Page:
The European Court of Justice (“ECJ”) has received a reference from Latvia’s Supreme Court seeking guidance on clauses in property leases in the retail sector. The ECJ has been asked to consider whether or not clauses in retail leases that limit the opportunities for competitors to establish shops in the same shopping centre are anti-competitive.  

The outcome will have an impact on how such restrictions in UK leases are viewed by the UK courts and competition authority.

In 2012, the Latvian competition regulator fined Maxima, one of the top retailers in Latvia, for including a clause in its contract with property companies whereby the property companies could not allow Maxima’s competitors to set up premises in the same shopping centre without a prior consent from Maxima. The competition regulator considered these clauses to be anti-competitive as, according to it, they restricted the ability of smaller shops to enter the market, and possibly made the consumers even more dependent on large retailers like Maxima.

Maxima appealed against the fine and, recently, the case reached the Latvian Supreme Court. In July, the Supreme Court of Latvia referred the case to the ECJ seeking guidance on issues of EU competition law.

The issues referred to the ECJ appear to include[1]:

  • whether or not the competition regulator should have assessed the structure of the market along with the nature of clause in the contract;
  • whether the market power of the companies involved in the agreement in question should be assessed in such a scenario. Moreover, is it sufficient that the parties had a potential to influence the market, or should the effects on competition also be assessed?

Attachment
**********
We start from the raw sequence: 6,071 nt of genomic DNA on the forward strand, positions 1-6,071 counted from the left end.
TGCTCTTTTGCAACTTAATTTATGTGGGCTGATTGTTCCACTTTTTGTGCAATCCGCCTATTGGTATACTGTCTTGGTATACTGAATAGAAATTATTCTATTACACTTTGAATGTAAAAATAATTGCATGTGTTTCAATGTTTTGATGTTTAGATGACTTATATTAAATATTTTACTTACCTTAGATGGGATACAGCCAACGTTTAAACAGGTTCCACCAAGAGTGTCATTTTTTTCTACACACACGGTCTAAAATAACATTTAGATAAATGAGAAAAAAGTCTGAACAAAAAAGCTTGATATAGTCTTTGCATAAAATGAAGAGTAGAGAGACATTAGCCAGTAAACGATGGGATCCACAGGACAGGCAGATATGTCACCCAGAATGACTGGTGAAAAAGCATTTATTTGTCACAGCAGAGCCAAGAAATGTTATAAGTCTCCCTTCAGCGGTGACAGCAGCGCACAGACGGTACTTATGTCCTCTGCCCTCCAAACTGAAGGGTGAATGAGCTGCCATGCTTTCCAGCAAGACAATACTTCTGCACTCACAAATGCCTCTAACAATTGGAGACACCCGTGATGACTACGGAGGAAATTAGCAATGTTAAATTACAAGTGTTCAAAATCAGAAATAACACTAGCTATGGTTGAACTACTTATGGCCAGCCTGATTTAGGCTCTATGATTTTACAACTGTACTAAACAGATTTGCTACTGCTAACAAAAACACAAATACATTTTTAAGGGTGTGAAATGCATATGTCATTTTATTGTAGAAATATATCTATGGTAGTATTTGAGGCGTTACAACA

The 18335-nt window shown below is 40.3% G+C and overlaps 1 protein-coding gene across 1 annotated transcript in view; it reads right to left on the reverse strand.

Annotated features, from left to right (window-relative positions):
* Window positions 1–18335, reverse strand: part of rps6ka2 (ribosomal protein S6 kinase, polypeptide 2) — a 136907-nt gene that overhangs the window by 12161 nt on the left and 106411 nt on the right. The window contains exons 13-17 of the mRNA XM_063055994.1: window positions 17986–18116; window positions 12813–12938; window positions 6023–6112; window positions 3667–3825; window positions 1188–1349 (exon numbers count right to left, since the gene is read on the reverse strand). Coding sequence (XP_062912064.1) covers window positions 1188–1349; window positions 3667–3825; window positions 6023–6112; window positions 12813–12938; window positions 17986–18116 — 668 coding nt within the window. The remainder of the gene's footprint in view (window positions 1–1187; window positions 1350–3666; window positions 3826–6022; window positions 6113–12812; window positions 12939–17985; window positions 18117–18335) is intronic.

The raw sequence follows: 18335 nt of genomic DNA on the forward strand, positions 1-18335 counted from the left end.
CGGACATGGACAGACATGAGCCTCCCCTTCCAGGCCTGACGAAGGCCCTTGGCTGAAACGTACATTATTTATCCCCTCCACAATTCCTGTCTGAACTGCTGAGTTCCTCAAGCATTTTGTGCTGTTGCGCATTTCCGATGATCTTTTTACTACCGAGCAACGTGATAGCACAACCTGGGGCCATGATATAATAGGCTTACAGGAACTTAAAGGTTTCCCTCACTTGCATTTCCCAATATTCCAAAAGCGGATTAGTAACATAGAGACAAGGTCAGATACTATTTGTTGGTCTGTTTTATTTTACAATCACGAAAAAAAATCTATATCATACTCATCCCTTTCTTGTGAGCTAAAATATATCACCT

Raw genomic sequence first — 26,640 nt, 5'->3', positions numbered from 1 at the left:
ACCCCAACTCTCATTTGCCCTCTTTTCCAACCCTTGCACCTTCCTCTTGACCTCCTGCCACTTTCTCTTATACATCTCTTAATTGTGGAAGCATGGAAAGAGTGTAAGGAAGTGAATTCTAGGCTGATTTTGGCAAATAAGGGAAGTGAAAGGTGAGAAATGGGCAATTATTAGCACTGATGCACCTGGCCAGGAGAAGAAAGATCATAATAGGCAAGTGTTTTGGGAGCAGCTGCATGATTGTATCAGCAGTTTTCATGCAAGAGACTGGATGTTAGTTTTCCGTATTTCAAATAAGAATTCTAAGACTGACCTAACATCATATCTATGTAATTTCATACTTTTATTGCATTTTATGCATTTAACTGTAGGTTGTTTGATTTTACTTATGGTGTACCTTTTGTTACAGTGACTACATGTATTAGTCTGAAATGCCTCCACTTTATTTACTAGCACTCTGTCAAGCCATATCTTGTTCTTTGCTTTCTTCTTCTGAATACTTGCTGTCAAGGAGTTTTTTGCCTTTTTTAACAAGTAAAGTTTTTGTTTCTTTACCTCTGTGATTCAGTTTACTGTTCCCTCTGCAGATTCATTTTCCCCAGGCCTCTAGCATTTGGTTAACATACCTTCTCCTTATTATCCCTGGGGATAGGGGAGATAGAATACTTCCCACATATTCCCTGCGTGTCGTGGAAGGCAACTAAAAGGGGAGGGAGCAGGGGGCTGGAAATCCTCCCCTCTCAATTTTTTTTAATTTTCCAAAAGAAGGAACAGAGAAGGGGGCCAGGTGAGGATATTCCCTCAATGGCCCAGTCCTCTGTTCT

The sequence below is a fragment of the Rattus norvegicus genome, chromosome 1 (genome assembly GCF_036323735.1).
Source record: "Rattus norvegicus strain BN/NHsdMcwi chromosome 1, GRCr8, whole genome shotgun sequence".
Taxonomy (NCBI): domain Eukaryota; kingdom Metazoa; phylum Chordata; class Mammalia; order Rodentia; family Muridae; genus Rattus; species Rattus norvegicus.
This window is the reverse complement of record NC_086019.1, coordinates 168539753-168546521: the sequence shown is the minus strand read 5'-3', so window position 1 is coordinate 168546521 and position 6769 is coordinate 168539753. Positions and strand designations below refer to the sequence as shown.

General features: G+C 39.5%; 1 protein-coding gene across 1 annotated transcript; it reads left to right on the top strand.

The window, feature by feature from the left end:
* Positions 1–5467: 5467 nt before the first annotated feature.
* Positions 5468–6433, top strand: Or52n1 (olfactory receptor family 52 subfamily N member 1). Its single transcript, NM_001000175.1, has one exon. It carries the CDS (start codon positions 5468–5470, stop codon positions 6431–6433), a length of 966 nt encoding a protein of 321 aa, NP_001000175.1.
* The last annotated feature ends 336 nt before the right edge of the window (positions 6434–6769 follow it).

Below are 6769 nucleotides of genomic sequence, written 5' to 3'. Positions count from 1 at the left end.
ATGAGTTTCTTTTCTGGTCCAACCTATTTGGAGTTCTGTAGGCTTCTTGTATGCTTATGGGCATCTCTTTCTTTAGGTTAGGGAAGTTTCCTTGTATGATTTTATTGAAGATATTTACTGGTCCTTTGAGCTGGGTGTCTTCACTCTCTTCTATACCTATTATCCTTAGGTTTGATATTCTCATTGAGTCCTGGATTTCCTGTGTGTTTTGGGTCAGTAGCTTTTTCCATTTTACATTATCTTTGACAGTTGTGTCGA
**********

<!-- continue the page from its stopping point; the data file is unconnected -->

The key issue is whether (i) it is sufficient to say that the clause by its very nature restricts competition, or (ii) it is necessary to assess that the clause actually does so/has the potential to do so having regard to market conditions. If the answer is (i), this would set a low threshold for finding a lease restriction to be anti-competitive.


The Office of Fair Trading (the predecessor to the Competition & Markets Authority (“CMA”)) in its detailed guidance on the application of competition law to land agreements states that “where a land-owner leases land to a party and agrees not to allow a competitor of that party to operate on the land or other land that is owned by the land-owner, this may protect the lessee from competition and has the potential to foreclose competitors of the lessee in a related market”[2]. However, the guidance further states that not all such clauses would be anti-competitive and it will depend on the scope of the relevant market where the land is being used and whether one or more of the parties to the agreement possess market power. According to the guidance, the CMA is unlikely to take further action if the parties to the agreement do not have a market share of more than 30%. Therefore, as per the CMA guidance, such clauses are not automatically presumed to be anti-competitive and require a further assessment in light of the scope of the relevant market, market power of the parties and the resultant effect on competition.   

It will be interesting to see how the ECJ answers the questions raised by the Latvian Supreme Court. The Latvian competition authority seems to have adopted a very broad approach, which differs from that of the CMA and it appeared to have found the clause in question anti-competitive without considering the actual effects of the clause on the competition in the relevant market.

If the ECJ finds that the approach of the Latvian competition authority was correct, this will need to be taken into account by the UK courts and competition authorities, and will therefore impact on how such restrictions are viewed in UK leases.